Nursing isn’t known as an easy career path. Working as a nurse can be stressful and emotionally draining, though it can also be equally rewarding. One thing about a nursing career that doesn’t have to be difficult is figuring out an education option that works for you. There are a number of different paths into a nursing career, including undergraduate programs, that can help you quickly learn what you need to know to get started as a nurse.
Practical Nursing Programs
The easiest role you can have as a nurse is that of a licensed practical nurse (LPN) or licensed vocational nurse (LVN). LPNs and LVNs work under registered nurses (RNs), providing basic nursing care. LPNs and LVNs work in settings such as nursing homes, hospitals, doctors’ offices and home healthcare services.
To get started in the field of nursing, practical and vocational nurses need a diploma or certificate from an educational program approved by their state’s board of nursing. These programs can be found at community colleges, technical schools, hospitals and even some high schools. Completing an LPN or LVN program usually takes around a year to complete, according to the United States Bureau of Labor Statistics (BLS).
An LPN or LVN preparation program is the easiest type of nursing education you can pursue, because it focuses on training for basic nursing services only and is so quick to complete. However, aspiring LPNs and LVNs still need to take coursework in studies such as biology, pharmacology and nursing. They also need to meet clinical experience requirements through supervised hands-on work providing patient care.
LPNs and LVNs earn a median salary of $45,030 per year.
Associate’s Degrees in Nursing (ADNs)
As true nursing degree programs go, the easiest one out there is the ADN. An associate’s degree program can prepare you for a career as a registered nurse, but you should know that this degree meets only the bare minimum requirement for qualification as an RN. In fact, more than 50 years ago, the American Nurses Association recommended that all registered nurses attain a bachelor’s degree.
Associate’s degrees are still common among new RNs. In fact, as many as 60 percent of registered nurses start out with an ADN degree, the journal Global Qualitative Nursing Research reported. Yet there’s no denying that the ADN degree is the easy option due to its shorter time to complete and less extensive and in-depth coursework requirements. A traditional ADN degree takes two years of study, though accelerated programs can allow students to finish their degrees faster. In an ADN degree program, you will take the same basic core nursing classes as a BSN student, including courses in microbiology, physiology, anatomy and chemistry. You must also complete clinical requirements. However, you will miss out on taking valuable courses like health management and leadership, public health and nursing research that are offered in BSN programs but not ADN programs.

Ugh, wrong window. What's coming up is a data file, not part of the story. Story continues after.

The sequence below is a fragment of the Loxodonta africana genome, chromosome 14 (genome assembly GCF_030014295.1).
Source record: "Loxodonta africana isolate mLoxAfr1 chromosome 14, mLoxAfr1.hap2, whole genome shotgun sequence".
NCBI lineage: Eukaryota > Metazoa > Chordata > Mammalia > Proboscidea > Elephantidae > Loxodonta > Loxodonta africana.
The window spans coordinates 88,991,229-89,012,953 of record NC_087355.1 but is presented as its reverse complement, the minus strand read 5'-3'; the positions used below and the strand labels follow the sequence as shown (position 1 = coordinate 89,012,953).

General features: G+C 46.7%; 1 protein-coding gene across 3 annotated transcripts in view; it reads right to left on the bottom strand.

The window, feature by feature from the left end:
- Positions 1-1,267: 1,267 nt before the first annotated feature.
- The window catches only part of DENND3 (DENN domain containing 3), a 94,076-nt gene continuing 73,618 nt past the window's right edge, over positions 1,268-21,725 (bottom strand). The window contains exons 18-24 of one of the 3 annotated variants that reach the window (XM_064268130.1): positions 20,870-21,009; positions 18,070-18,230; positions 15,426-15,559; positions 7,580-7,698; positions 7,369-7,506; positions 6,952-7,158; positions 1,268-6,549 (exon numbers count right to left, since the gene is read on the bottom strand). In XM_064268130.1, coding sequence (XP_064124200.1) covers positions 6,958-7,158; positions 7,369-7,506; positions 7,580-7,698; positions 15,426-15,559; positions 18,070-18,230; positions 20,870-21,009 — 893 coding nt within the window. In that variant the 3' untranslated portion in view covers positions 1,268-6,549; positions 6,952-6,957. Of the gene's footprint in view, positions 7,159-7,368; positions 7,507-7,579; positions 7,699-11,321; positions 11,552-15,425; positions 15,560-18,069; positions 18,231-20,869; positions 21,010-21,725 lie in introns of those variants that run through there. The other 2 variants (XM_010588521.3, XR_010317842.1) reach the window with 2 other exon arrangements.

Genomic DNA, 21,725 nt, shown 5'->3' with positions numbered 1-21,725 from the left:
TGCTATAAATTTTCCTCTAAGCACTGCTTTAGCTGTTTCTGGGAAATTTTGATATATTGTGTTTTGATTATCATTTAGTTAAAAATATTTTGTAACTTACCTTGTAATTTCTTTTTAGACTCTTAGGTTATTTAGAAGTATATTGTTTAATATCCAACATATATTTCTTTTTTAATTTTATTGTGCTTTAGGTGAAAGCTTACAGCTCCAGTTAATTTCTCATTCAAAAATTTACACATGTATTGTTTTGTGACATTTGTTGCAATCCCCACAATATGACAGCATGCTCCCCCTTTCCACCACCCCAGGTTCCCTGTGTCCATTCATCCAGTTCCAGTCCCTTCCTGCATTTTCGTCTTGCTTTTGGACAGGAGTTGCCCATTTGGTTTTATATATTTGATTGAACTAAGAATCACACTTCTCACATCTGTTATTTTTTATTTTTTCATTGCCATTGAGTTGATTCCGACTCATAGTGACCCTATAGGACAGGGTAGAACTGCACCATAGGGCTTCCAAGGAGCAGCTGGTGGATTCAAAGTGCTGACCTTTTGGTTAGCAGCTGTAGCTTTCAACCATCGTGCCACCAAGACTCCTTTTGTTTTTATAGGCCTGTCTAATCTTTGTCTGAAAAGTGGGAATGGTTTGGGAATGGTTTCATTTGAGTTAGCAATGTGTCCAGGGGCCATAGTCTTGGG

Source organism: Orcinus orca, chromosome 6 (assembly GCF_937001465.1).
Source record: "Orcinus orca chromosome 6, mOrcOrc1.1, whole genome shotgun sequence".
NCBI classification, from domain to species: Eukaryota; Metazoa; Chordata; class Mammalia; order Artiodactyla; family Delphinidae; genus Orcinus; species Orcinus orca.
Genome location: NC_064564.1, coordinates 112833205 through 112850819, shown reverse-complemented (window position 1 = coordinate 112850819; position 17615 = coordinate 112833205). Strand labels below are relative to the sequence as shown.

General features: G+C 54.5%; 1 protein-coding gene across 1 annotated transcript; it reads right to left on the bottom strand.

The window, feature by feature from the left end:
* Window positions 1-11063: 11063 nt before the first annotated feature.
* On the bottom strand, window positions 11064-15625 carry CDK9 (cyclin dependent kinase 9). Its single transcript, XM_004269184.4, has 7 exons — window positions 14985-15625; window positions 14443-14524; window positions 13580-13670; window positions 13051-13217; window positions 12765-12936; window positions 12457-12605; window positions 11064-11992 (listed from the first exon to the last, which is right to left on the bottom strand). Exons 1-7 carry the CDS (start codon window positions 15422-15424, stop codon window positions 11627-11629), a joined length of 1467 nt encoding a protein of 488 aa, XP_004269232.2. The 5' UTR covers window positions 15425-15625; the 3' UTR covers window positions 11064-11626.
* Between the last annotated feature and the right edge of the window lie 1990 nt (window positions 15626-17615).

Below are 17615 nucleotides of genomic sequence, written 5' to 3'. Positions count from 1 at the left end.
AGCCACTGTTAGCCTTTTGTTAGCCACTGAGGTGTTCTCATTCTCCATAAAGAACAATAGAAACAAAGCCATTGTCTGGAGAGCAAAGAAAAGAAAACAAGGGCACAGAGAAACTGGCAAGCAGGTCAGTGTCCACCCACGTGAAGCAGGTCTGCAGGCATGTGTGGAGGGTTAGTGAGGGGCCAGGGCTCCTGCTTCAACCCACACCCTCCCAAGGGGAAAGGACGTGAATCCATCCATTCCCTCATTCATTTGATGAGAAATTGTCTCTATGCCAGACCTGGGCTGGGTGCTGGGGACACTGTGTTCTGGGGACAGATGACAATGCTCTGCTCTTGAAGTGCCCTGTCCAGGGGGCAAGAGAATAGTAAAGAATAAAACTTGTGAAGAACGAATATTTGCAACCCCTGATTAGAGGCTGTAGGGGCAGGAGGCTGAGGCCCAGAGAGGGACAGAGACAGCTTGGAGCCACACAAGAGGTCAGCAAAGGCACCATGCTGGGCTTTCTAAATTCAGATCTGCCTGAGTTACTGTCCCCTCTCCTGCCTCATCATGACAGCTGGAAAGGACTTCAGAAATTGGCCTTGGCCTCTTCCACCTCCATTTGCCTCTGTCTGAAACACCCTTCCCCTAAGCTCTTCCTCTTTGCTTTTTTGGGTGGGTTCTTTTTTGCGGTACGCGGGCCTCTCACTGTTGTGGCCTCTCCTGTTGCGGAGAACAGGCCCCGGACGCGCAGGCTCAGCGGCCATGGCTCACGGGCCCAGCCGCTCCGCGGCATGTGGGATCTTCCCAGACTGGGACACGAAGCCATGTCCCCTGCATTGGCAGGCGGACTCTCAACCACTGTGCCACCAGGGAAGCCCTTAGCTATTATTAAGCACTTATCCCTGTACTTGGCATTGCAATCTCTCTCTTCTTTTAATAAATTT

But BSN programs include some courses that aren’t in ADN programs. They round-out their programs with an emphasis on public health, management and leadership, nursing research and physical and social sciences. The additional courses are meant to provide students with more professional development and a heightened understanding of the issues affecting patient care and healthcare delivery.
Though hospitals employ more than 60 percent of RNs and are among the highest paying employers of registered nurses, they are also more likely than other employers to require job applicants to have a BSN degree.
RN to BSN Degree Programs
If you chose to start your nursing career with an ADN but decided that you do want to continue your education, you are in luck. Many nursing schools offer RN to BSN degree options to make it easier for busy, working registered nurses to attain their bachelor’s degree in nursing.
RN to BSN programs are only open to licensed registered nurses. They build on the knowledge you already have from your ADN or diploma program. As a result, they take far less time than it would take if you had to start over as a college freshman. Some RN to BSN programs take two years of study – when combined with the time spent earning your associate’s degree, the equivalent of one four-year program. Other RN to BSN programs are offered in accelerated formats or are more generous with awarding transfer credit and can be completed in as little as 12 months or less.
Online RN to BSN degree programs are an option, though applicants should know that practical experience is still required even for programs that offer fully online coursework.
Every nursing degree has its own challenges. Choosing an “easy” nursing degree may allow you to complete your education sooner or to avoid having to take extra courses. However, you should still be prepared for selective admissions requirements, a rigorous curriculum and a licensing process that includes passing a national credentialing exam.